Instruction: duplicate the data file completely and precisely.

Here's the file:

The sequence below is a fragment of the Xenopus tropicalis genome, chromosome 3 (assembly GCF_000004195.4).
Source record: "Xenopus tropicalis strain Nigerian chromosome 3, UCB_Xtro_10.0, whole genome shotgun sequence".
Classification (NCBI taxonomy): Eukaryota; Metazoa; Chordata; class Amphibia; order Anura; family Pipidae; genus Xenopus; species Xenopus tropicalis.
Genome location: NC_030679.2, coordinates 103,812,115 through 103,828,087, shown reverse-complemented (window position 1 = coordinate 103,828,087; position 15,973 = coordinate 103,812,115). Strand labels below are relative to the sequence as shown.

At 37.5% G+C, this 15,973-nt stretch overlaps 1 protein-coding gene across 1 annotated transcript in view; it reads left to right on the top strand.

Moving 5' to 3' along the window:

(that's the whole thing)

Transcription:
The sequence below is a fragment of the Xenopus tropicalis genome, chromosome 3 (assembly GCF_000004195.4).
Source record: "Xenopus tropicalis strain Nigerian chromosome 3, UCB_Xtro_10.0, whole genome shotgun sequence".
Classification (NCBI taxonomy): Eukaryota; Metazoa; Chordata; class Amphibia; order Anura; family Pipidae; genus Xenopus; species Xenopus tropicalis.
Genome location: NC_030679.2, coordinates 103,812,115 through 103,828,087, shown reverse-complemented (window position 1 = coordinate 103,828,087; position 15,973 = coordinate 103,812,115). Strand labels below are relative to the sequence as shown.

At 37.5% G+C, this 15,973-nt stretch overlaps 1 protein-coding gene across 1 annotated transcript in view; it reads left to right on the top strand.

Moving 5' to 3' along the window: